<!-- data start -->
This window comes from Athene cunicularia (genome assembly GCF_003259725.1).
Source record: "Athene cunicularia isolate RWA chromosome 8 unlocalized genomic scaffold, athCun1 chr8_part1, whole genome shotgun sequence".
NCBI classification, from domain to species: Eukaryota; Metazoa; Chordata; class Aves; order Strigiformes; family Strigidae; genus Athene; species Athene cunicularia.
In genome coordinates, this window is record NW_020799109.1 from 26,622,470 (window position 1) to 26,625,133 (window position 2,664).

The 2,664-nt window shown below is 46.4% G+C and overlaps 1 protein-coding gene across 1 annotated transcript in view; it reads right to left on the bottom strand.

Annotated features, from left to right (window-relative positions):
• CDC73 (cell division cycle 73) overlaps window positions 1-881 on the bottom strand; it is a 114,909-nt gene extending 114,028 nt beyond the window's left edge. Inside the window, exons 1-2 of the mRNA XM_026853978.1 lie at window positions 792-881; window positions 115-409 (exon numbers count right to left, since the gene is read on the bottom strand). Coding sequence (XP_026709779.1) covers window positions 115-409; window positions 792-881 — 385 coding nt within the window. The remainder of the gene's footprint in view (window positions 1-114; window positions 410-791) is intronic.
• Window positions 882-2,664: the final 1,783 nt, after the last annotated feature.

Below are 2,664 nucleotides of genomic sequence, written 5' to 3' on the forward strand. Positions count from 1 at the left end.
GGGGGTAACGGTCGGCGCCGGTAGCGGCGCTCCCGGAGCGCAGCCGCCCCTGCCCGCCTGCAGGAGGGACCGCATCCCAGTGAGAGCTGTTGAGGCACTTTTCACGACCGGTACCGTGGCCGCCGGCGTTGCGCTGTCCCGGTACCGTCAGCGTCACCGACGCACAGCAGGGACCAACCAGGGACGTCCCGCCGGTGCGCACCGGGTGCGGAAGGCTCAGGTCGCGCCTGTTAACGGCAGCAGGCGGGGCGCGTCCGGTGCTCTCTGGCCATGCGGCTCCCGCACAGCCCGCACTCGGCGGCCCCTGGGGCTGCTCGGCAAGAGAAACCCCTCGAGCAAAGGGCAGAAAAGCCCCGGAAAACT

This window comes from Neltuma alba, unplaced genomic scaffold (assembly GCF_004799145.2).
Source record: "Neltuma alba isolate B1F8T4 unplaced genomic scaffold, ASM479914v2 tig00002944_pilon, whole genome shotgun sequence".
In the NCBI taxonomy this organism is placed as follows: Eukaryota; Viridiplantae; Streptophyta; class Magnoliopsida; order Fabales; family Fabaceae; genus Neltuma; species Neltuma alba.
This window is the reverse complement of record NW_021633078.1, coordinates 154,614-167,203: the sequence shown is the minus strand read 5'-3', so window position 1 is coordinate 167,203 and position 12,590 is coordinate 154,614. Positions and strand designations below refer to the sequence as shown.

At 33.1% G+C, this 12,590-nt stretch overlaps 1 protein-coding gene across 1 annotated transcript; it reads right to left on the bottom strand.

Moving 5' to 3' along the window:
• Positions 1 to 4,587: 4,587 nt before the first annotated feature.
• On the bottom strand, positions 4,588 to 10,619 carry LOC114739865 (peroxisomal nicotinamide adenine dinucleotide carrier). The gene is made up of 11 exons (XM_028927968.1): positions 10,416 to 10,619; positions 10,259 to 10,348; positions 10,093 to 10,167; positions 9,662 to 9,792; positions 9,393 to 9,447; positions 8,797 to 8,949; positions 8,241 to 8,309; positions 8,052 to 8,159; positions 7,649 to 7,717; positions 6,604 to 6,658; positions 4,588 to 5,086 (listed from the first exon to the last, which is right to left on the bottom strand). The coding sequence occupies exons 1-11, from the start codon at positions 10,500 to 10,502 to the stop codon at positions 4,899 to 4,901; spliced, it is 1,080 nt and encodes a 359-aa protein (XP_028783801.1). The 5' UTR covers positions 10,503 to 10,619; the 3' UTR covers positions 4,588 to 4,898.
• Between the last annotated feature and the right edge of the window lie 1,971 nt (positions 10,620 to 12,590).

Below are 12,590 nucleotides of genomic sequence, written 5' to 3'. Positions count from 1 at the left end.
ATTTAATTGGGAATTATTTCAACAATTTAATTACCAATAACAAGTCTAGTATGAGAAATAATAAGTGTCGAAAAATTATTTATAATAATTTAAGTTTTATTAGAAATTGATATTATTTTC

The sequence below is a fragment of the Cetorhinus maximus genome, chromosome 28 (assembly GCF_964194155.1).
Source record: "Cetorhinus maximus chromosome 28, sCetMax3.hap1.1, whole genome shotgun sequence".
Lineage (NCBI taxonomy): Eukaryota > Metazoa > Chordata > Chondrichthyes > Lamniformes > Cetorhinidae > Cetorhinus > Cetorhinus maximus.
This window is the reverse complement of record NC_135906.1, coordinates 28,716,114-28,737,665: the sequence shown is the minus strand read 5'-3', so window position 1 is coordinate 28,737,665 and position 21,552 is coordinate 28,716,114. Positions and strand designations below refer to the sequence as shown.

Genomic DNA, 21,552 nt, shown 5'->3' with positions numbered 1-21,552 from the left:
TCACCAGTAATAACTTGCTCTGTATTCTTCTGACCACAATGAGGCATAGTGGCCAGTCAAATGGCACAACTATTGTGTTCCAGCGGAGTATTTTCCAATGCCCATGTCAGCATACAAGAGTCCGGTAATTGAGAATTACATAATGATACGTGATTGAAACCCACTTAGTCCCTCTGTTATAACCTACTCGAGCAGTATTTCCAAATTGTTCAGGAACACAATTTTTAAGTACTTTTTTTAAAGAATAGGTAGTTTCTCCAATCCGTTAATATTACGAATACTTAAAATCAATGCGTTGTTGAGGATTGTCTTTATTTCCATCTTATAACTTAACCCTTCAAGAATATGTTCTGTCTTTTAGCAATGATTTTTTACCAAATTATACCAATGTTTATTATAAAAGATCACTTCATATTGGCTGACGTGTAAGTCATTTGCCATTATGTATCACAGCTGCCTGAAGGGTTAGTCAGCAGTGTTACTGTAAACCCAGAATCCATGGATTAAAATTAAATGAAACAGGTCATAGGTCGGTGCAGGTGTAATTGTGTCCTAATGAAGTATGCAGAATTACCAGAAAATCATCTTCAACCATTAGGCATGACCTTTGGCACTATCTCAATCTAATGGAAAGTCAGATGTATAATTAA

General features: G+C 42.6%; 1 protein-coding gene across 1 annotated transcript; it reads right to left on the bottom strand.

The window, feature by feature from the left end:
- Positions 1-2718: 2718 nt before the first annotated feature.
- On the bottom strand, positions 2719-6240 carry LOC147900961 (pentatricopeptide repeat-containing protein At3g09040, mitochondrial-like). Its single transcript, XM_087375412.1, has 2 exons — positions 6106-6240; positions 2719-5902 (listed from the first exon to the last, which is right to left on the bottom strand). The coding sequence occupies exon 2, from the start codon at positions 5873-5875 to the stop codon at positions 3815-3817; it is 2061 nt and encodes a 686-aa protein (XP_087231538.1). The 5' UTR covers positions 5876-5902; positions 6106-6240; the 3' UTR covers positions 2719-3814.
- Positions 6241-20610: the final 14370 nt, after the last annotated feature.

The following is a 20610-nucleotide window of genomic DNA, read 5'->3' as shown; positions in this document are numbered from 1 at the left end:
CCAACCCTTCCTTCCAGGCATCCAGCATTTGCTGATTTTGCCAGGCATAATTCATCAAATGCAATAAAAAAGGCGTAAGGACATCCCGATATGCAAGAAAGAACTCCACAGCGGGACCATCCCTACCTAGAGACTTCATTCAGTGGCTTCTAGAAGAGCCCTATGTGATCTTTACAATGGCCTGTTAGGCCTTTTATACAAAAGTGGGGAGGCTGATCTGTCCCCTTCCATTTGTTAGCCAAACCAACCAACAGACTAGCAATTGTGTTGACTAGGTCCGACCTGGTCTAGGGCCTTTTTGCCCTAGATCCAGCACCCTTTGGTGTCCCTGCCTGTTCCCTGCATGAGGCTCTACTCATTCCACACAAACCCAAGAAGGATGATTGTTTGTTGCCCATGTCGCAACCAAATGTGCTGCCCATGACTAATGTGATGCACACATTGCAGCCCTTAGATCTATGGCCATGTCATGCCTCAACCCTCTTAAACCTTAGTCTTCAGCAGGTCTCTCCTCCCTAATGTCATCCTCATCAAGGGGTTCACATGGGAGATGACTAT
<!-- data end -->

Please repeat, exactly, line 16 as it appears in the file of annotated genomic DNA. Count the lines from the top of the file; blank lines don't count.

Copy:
Moving 5' to 3' along the window: